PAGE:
Drone boats showed the lethal dose of 730 roentgen per day on the target array center. This couldn’t help patrol boats reentering the lagoon only 40 minutes after the explosion. This first group only approached to measure radiation levels and retrieve a few instruments previously set.
The earliest measurements showed 8,000 roentgen per day on target vessels. To put it in perspective, this was 80,000 times the standard daily radiation exposure for a human, and around twenty times the fatal dose.
Two hours after the explosion, a salvage group approached the lagoon. Shortly, another group continued taking measurements and retrieving more instruments from other ships.
Not much later, 49 ships and 15,000 crew members entered the lagoon. Navy scientists concluded that ten of the ships were safe, but this big crew limited to board only five of them. These were the farthest from the explosion: Cortland (APA-75), Fillmore (APA-83), Bladen (APA-63), Geneva (APA-86), and Niagara (APA-87).
On Able, most ships were shortly boarded, while on Baker the U.S. Navy couldn’t approach most of them closer than 50 ft. When Blandy and Warren attempted to make a tour through the fleet, radiation forced them to withdraw in half an hour.
The U.S. Navy acted fast in preserving those ships that could save from sinking. Between July 26 and 27 they beached radioactive destroyer Hughes and transport ship Fallon, both close to sunk Arkansas.
Carrier Saratoga wasn’t as lucky. Rear Admiral Thorvald Solberg, head of salvage operations during Crossroads, was in charge of the rescue attempt. His plan consisted of cutting the ship’s anchorage for later towed it to Eneu Island.
But as Solberg and his team approached the ship in a fast tug, they noticed that the water was heavily contaminated. They had to retreat. The ship drifted away until sinking at 600 yards from the ground zero seven hours and a half after the explosion.
Radiation was extremely dangerous overall for those working on Crossroads. Of course, chief of the Radiological Safety Section (RADSAFE) Stafford Warren wasn’t happy. As a matter of fact, he had foreseen this scenario to an extent.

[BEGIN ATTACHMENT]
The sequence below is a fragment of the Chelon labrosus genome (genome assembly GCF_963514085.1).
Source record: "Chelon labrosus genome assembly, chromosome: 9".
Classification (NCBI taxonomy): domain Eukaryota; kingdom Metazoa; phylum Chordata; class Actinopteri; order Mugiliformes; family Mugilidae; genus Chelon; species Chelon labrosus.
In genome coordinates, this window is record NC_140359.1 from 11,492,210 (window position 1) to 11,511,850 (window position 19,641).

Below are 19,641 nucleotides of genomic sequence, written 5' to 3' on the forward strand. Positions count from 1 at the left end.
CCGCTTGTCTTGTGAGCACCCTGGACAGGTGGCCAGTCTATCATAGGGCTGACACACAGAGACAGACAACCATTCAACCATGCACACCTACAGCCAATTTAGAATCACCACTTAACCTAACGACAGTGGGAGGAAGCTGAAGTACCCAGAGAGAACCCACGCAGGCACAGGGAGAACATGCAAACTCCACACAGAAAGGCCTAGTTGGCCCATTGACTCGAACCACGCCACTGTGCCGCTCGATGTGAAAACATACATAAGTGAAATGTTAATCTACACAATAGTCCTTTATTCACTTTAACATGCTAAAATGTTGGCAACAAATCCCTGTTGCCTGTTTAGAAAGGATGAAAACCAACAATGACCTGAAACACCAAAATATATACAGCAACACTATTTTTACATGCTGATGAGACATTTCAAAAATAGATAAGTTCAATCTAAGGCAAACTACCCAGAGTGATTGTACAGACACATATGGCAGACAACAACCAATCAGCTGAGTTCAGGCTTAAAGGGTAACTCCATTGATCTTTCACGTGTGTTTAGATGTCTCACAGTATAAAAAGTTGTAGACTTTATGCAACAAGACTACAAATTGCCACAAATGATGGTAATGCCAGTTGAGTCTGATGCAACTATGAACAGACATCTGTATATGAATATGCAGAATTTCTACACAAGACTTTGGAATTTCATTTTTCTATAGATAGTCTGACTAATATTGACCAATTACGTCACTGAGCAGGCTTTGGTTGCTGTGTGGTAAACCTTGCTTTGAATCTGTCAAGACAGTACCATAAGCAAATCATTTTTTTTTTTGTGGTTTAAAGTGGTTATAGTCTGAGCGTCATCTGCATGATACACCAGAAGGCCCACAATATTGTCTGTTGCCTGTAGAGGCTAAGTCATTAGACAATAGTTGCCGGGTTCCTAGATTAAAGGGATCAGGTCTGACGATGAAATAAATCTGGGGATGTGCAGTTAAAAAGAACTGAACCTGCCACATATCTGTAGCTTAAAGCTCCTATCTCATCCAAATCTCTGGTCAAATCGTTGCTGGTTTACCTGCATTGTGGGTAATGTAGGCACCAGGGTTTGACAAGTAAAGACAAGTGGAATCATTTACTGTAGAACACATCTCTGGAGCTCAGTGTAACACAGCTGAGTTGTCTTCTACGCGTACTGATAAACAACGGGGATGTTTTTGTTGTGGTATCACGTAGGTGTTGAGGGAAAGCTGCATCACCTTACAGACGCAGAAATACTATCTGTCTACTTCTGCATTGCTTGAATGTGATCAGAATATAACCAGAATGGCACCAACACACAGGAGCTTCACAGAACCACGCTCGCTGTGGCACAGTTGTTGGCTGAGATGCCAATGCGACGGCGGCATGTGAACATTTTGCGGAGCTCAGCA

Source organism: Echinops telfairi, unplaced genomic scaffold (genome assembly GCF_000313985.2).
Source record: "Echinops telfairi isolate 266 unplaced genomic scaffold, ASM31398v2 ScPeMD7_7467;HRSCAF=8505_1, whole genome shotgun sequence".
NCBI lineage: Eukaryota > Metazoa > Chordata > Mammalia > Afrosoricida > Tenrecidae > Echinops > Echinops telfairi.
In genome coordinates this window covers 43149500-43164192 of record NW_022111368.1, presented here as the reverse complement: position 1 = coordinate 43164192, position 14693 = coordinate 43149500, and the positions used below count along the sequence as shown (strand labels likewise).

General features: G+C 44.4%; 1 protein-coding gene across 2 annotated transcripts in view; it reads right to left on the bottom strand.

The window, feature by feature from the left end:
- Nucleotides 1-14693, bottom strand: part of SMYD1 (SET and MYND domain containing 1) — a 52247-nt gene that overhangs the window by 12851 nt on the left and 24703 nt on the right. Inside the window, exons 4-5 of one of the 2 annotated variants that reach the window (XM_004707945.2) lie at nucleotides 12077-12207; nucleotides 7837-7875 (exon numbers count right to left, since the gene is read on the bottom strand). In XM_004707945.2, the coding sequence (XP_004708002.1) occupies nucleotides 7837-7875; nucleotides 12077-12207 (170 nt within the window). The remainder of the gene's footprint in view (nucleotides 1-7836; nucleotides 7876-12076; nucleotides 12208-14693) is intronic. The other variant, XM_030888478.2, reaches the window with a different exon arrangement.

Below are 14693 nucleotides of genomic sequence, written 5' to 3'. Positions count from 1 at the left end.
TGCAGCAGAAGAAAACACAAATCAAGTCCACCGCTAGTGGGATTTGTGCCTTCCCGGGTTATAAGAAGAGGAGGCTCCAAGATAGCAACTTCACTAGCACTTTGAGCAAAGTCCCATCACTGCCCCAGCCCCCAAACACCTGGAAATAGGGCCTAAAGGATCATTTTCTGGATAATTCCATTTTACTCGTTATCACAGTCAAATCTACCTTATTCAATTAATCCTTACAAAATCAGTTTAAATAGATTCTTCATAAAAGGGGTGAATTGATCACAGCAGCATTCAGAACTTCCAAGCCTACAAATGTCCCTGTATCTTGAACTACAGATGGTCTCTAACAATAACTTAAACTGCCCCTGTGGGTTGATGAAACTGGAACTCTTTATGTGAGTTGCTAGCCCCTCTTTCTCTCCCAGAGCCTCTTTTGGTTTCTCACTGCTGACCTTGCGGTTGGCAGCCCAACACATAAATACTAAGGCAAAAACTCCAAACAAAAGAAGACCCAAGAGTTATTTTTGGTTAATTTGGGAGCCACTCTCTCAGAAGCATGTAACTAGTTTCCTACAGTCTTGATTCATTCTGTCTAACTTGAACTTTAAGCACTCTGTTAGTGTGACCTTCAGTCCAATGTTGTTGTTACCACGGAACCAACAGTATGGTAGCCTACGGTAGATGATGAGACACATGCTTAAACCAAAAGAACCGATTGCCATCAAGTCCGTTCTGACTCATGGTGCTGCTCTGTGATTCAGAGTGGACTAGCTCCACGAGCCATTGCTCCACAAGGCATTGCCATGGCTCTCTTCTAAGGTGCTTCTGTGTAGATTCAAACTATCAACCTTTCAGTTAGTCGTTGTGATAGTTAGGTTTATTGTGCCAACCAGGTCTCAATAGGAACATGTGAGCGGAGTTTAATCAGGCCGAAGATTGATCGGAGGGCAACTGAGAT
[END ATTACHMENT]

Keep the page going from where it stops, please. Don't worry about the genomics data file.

Before the test, Warren informed that the explosion’s radiation could be so severe that it would remain for a long time on the target ships. Nevertheless, no one foresaw how much the water helped for this to happen.
All the while, the U.S Navy assured that those approaching the explosion’s place had the proper gear for doing so. Nonetheless, the 1988 documentary Radio Bikini shown otherwise. The film exposed how sailors didn’t have protection while examining the deadly contaminated ships.
Even a week after the explosion radiation continued high enough for limiting visits to be as brief as possible.
Moreover, support ships began to take radiation from Bikini’s waters. In this way, RADSAFE recommended ships to deactivate their use of seawater during their time in the lagoon. Normally, ships used it for features such as their cooling system
Similarly, for whom the radiation proven terminal were the test animals. Even those under many layers of ammo died of radiation.
The U.S. Navy couldn’t retrieve the animals in the time expected. The first hours were key for studying the effects of radiation on them, but the Navy could only get to them a few days later.
At that time, many were already dead, and many others died not much after. Six of the twenty pigs died on the ships before the U.S. Navy could get to them, and two weeks later the rest died as well.
Some animals showed an immense exposition to radiation. Attack transport Gasconade had animals with levels of 2,700 roentgen per day.
For the U.S. Navy, not being able to adequately examine the ships was more than a setback. It was one of the operation’s main goals in the first place.
Therefore, the U.S. Navy began a series of efforts for decontaminating the ships. These were among the first attempts to clean nuclear radiation.
As soon as Jul. 27, the first attempt consisted of washing battleship New York using saltwater from fire fighting ships. The next day, the U.S. Navy took what they got at hand in Bikini and Pearl Harbor and used it for blasting the ships with air compressors.
Sailors used all sorts of supplies: from soap powder and diesel to sulfuric acid, sand, and charcoal. Even things like corn, rice, coffee, barley, flour, and coconut shells. Sailors took turns scrubbing the ships, and retired all organic matter present in the ships; things like canvas, rope, and wood.